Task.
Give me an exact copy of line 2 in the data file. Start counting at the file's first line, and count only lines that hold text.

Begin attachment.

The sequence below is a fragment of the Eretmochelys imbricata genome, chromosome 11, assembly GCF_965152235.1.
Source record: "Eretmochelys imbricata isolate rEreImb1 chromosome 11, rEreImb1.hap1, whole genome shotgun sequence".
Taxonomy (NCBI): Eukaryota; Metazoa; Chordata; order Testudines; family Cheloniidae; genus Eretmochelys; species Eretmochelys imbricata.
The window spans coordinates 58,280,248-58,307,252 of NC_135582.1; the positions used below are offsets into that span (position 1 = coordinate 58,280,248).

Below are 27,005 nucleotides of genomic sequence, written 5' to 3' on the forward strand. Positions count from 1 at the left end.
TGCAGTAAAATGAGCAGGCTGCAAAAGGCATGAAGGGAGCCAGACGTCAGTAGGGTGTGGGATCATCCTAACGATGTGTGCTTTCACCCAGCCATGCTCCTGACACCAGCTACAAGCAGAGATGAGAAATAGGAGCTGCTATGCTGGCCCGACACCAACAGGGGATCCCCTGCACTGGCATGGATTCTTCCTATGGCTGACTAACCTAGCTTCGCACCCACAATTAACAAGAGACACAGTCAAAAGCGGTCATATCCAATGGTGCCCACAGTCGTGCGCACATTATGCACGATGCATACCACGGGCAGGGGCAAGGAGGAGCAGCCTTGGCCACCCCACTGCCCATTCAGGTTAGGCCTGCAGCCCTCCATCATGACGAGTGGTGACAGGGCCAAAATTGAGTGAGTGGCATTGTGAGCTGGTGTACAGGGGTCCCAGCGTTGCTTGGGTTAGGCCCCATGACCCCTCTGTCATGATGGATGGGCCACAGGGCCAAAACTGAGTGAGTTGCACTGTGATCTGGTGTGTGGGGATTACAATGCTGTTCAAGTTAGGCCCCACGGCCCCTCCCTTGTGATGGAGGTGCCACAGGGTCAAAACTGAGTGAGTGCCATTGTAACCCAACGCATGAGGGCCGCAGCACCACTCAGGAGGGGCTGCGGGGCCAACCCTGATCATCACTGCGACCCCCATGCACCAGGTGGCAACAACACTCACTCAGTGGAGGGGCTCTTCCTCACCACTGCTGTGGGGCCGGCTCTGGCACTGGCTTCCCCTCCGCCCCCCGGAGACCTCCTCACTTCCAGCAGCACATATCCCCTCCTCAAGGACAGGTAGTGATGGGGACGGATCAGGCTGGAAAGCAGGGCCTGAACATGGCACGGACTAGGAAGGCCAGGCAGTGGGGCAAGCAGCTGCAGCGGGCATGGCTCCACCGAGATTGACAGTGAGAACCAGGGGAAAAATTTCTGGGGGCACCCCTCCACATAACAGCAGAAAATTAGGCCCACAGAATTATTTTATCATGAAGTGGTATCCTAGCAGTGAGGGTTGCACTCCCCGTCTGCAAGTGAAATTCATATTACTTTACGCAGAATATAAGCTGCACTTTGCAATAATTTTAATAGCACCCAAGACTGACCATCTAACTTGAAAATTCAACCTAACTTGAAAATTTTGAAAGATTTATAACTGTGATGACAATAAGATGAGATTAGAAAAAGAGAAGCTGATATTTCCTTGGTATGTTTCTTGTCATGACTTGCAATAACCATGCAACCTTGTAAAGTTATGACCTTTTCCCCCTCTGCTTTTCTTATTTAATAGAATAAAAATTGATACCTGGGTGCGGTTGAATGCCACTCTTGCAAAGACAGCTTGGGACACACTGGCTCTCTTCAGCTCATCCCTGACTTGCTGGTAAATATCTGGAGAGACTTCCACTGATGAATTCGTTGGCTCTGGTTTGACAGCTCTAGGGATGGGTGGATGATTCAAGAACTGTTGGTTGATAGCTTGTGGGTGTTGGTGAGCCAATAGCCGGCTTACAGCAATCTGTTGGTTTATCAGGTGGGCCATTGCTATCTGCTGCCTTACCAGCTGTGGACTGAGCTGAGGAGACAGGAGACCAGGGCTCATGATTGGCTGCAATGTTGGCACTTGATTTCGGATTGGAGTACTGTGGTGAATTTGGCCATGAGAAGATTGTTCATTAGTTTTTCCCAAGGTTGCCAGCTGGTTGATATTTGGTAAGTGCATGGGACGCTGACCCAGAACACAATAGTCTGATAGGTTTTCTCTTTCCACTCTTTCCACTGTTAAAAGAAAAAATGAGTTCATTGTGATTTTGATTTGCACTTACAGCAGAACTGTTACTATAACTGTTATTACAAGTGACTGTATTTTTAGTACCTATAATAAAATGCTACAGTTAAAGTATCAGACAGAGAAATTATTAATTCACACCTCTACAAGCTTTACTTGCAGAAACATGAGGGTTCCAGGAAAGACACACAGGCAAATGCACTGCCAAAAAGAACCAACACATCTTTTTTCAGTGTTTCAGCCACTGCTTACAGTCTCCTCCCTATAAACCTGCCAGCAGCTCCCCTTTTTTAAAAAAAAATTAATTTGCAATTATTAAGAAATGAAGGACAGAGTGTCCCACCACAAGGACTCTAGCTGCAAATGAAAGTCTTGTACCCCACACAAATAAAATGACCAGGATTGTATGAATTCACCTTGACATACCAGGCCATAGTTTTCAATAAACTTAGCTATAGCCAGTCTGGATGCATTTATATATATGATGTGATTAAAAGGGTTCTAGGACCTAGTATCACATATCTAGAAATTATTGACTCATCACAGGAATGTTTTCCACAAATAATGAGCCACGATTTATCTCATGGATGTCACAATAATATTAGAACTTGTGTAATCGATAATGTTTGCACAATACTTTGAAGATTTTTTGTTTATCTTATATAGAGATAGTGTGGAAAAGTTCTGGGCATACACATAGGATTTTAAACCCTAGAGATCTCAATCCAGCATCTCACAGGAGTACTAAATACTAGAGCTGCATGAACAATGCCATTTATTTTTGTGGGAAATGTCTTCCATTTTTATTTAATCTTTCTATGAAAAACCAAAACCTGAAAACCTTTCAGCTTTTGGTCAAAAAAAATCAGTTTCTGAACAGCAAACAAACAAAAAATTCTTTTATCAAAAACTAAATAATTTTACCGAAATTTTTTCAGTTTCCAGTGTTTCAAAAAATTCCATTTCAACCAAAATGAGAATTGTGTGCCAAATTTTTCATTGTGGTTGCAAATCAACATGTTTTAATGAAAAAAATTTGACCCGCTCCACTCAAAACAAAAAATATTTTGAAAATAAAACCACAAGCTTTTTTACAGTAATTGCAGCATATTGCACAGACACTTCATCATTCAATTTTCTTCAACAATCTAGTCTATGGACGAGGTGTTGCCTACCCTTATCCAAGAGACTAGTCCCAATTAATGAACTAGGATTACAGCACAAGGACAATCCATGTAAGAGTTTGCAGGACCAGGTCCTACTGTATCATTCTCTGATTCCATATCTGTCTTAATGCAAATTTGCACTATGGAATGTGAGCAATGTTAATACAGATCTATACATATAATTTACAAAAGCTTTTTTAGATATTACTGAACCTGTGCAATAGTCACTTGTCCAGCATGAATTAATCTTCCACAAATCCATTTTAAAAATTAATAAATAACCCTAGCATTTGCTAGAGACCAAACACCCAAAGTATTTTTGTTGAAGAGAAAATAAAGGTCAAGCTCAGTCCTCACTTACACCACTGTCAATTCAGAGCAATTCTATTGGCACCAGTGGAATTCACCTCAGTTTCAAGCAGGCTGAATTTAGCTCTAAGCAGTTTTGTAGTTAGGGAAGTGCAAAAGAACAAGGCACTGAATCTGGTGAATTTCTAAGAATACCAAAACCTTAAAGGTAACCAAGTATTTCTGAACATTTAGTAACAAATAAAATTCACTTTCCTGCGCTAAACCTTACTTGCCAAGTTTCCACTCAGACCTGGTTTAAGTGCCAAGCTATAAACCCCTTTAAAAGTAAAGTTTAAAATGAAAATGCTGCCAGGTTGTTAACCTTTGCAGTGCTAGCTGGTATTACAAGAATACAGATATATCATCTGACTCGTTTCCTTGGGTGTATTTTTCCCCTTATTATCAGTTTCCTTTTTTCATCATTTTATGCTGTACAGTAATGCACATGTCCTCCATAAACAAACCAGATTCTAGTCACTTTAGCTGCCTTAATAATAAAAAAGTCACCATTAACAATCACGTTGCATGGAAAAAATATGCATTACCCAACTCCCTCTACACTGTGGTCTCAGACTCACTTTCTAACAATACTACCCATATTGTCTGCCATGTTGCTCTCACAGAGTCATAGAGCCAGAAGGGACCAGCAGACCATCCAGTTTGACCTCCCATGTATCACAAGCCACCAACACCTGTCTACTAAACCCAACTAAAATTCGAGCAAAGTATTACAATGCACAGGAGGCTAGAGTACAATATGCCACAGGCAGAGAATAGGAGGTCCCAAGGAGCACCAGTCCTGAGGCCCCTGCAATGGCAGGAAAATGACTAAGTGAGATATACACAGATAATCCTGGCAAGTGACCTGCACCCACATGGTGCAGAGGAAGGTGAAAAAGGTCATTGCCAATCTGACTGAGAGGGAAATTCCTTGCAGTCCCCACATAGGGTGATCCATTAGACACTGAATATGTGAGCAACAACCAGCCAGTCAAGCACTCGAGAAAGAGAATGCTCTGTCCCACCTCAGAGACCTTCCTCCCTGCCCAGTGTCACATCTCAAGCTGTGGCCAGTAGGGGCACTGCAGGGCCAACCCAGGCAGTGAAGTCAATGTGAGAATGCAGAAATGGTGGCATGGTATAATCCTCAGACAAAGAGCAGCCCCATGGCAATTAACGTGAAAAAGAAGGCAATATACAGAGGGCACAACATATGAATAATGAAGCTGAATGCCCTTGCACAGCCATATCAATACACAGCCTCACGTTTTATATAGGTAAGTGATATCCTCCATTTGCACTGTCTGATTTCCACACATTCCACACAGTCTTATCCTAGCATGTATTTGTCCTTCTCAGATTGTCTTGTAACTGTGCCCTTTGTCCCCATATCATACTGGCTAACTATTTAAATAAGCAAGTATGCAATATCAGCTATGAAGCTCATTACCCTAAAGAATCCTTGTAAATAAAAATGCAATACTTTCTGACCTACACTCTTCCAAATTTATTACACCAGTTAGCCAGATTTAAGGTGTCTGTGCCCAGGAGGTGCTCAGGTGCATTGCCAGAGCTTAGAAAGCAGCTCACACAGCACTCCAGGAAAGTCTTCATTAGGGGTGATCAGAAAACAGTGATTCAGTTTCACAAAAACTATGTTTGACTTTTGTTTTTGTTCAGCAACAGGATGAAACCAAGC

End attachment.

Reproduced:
Source record: "Eretmochelys imbricata isolate rEreImb1 chromosome 11, rEreImb1.hap1, whole genome shotgun sequence".